By  on October 26, 2012

BEIJING — A futuristic retail and commercial space billing itself as one of China's greenest buildings has finally opened here after a four-year delay.

Parkview Green FangCaoDi is a glass pyramid structure enclosing four towers that house high-end retail, a luxury boutique hotel and office space. It is a pre-certified LEED (Leadership in Energy and Environmental Design) Platinum building that is the latest offering of Hong Kong's Parkview Group, best known for Hong Kong Parkview and an attempted luxury redevelopment of London's historic Battersea Power Station.

Along with boutique hotel Eclat, expected to open before year's end, Parkview has scored the retail coup of signing the first-in-China locations for Karen Millen, Hennes & Mauritz AB's COS brand, men's shirting company Ted Baker and Ivanka Trump Fine Jewelry. The development will also be home to the Beijing flagship of Stella McCartney.

"Our message to give out is this is a unique space. We want to position ourselves as somewhere people would like to spend time. We are building a venue, a space, instead of just another mall," said Parkview's executive director, Leo Hwang.

There's also a strong focus on watches and jewelry in keeping with local traditions of gift-giving in business. Swiss watchmaker IWC, Chopard, Breitling, Carrera Y Carrera and Wempe — the latter opening its first Asian flagship — will all have a presence.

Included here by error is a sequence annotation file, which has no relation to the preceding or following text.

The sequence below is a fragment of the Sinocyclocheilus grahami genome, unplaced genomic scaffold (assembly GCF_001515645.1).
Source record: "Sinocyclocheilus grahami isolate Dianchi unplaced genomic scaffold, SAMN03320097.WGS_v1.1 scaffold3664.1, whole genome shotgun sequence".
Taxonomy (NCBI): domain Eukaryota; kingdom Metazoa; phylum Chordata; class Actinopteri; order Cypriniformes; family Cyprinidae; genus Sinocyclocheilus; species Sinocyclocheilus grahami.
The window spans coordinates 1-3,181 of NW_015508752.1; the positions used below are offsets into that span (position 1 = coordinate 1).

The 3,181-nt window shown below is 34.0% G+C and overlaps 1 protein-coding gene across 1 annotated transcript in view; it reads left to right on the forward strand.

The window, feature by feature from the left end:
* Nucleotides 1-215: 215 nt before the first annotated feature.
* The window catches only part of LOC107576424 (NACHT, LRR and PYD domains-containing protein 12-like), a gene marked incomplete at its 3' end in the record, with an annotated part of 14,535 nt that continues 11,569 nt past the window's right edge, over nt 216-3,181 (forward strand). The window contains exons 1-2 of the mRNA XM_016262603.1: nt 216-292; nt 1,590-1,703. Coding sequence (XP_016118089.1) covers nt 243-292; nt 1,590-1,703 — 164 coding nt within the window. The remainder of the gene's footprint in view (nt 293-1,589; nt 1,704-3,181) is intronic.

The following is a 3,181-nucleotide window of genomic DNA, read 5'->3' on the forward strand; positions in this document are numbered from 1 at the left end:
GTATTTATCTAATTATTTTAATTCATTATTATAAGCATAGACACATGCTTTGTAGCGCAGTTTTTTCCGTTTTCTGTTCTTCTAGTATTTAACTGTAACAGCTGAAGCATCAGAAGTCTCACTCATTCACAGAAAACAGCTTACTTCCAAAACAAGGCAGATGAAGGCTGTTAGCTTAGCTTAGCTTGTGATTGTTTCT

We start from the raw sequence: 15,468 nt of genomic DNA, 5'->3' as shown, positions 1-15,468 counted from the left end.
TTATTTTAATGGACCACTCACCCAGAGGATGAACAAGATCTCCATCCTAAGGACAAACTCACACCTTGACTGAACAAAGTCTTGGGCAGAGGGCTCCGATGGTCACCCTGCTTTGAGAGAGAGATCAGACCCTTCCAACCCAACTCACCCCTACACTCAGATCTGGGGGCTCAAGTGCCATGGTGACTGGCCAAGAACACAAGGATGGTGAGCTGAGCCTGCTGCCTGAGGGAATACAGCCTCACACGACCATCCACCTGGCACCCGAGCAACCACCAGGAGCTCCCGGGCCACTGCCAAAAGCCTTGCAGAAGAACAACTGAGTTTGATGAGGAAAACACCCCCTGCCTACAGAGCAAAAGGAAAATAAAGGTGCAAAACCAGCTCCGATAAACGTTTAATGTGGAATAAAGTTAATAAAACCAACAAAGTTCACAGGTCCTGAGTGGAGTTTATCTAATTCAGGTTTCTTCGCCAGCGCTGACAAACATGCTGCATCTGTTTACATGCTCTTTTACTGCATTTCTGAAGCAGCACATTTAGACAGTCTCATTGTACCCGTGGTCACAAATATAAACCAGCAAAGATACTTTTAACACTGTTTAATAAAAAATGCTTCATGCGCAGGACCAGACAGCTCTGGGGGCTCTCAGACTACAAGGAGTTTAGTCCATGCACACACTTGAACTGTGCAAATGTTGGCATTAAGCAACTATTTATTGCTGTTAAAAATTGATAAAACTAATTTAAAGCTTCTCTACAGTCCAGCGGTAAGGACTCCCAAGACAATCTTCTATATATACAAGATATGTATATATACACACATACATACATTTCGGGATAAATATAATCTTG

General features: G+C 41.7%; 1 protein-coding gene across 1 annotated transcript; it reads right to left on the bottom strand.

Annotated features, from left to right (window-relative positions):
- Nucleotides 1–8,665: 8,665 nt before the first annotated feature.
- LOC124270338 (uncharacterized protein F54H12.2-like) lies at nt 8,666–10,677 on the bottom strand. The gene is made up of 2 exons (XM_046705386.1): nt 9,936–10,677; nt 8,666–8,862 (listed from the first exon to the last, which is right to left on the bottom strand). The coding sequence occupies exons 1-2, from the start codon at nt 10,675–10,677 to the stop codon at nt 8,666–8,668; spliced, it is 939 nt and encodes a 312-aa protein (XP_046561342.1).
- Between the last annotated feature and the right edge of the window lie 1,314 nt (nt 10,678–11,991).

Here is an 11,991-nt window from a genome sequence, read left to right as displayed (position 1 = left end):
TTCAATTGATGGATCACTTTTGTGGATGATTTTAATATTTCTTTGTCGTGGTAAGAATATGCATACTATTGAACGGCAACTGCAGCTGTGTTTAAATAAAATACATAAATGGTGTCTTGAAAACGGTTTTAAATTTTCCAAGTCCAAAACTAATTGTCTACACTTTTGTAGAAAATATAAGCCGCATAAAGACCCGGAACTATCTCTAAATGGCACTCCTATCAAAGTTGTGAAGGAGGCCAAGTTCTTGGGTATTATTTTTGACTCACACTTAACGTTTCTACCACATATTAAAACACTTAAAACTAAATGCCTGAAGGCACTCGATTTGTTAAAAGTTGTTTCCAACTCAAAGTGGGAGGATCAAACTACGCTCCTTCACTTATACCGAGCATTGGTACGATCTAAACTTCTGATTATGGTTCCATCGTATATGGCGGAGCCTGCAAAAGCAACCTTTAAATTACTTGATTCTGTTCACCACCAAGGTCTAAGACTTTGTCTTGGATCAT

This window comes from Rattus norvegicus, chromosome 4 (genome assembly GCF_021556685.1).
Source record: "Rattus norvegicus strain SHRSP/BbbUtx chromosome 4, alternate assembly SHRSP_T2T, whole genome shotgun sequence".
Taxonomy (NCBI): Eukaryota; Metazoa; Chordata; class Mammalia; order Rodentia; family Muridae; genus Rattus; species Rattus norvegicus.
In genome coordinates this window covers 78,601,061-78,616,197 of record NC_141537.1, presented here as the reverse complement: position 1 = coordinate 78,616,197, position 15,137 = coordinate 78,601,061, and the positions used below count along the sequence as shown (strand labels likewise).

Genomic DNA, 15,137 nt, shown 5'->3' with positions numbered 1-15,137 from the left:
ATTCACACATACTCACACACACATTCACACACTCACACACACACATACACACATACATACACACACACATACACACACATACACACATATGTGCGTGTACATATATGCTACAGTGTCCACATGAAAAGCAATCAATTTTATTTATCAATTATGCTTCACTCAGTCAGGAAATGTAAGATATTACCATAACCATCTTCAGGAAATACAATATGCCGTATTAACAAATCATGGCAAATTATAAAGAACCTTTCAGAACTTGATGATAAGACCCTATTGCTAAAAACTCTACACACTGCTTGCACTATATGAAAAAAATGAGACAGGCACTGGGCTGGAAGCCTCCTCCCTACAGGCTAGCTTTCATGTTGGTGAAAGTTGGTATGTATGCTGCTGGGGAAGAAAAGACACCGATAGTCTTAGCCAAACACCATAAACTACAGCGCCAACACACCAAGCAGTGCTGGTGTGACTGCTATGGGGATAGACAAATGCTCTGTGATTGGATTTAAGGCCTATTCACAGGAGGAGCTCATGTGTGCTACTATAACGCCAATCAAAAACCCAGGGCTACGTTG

The development, intended as an indoor oasis from Beijing's sultry summers, freezing winters and year-round bouts with thick air pollution, features bridges between buildings liberally adorned with greenery, and an emphasis on light. Two of the office towers are 18 floors high, while two others were said to have been cut to nine floors to allow sunlight into the surrounding neighborhood.

Designed by architects Integrated Design Association and engineered by ARUP, the building boasts its own geothermal system for heating and cooling, rooftop louvers that assist the ventilation system, and recycling of wastewater into the irrigation system.

Scattered throughout its 800,000 square feet of space is the personal art collection of Hong Kong tycoon George Wong, the chairman of Parkview Group. Ranging from tasteful (40 certified remakes of Salvador Dali sculptures) to the odd (a series of bright red oxen suspended in mid-air), the pieces are incorporated throughout the shopping areas, public spaces, restaurants and office towers; a dedicated art gallery features several prominent Chinese artists including Yue Minjun, known for his laughing faces.

The building is one of several standout architectural projects originally destined for completion before Beijing's 2008 Summer Olympics, along with the Birds' Nest stadium, the National Centre for the Performing Arts, better known as the Egg, and the new CCTV tower, popularly known as Da Kuzi, or the Big Pants. Fire inspection committees set up for these special projects contributed to the delays, Hwang said, as they tried to adapt their eco-friendly building to established fire code standards.

The project, which had its soft opening last month, is still in the finishing stages; the smell of fresh paint and floor varnish still permeates and just six stores of the 88 retail spaces have already opened. However, Hwang said they expect to have 80 per cent occupancy before the shopping rush for Chinese New Year, in early February 2013.

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